In a perfect world, we should be able to “click and pay” anyone, anytime, securely, and at a reasonable fee. That would be true for businesses as well as individuals. The advancement of technology has enabled that process. However, the evolution of EFT processing in combination with other financial services has muddies the waters to the point of making a discussion like this necessary. It’s actually not easy or cheap for small businesses. Even when the systems themselves are secure, it is too easy for sophisticated people to be fooled into making a human error that enables fraud. In other cases the fees are increasing to the point of raising objections.
For example, until recently, I often recommended QuickBooks Payments that charged a flat $.50 fee for processing payments. That service was typically bundled with QuickBooks accounting. To make payments, I often recommended Bill.com that offers impressive services for managing business payments. Both of these packages come at a substantial fee now.
At this point, it makes sense for my small business and nonprofit clients to take a fresh look at the topic. Like other aspects of small business management, it makes sense to first establish a goal. My clear and specific goal is:
- to send and receive payments for a small fixed fee
- avoid a monthly subscription fee
- settle within a few days (I don’t care about instant transfer)
- get away from paper/mailed check services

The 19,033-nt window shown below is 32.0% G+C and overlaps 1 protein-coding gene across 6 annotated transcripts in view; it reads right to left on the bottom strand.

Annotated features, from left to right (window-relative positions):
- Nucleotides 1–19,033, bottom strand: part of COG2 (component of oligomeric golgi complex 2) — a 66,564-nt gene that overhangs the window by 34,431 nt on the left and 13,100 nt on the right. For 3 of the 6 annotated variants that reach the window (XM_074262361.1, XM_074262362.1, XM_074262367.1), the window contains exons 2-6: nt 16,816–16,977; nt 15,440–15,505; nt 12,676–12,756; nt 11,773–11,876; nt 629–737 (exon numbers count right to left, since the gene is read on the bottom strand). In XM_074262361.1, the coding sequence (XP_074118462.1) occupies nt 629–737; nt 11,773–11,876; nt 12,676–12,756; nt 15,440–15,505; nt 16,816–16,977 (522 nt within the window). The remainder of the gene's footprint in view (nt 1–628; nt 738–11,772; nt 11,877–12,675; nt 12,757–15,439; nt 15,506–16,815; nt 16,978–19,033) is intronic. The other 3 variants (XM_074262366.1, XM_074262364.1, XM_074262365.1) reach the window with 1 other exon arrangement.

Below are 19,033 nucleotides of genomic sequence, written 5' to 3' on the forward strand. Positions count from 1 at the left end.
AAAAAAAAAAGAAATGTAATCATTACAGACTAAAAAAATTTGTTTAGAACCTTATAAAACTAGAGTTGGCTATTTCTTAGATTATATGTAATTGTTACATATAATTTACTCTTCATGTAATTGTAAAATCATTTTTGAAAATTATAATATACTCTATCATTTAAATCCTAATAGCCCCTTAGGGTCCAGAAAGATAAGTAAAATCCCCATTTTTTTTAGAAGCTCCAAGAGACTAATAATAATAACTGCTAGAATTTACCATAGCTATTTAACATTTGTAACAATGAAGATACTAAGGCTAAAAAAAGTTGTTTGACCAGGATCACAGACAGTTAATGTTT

- integrate easily with the bookkeeping system
Terms and Concepts
Peer to Peer (P2P) payments bypass the payment card processors like Visa and Mastercard. This seems to be the goal since the processors charge a percentage of the transactions which is contrary to the stated goal.
Automated Clearing House (ACH) is a type of Electronic Fund Transfer (EFT). This is still the standard, most common and preferred use for business use.
Fraud will always exist and can’t be eliminated in EFT transactions. “Know your customer” is still the best advice to avoid small business fraud. Sending money (or exchanging money for non-money cards or credits) to people you don’t know is the most likely way to get caught in a fraud.
I’ve used Paypal for non-profits, QuickBooks Payments, Facebook Pay, and Venmo in addition to bank payment services.
Two that I plan to use going forward: Cash App and Checkbook.io. I’ll likely report on the results and experience gained soon.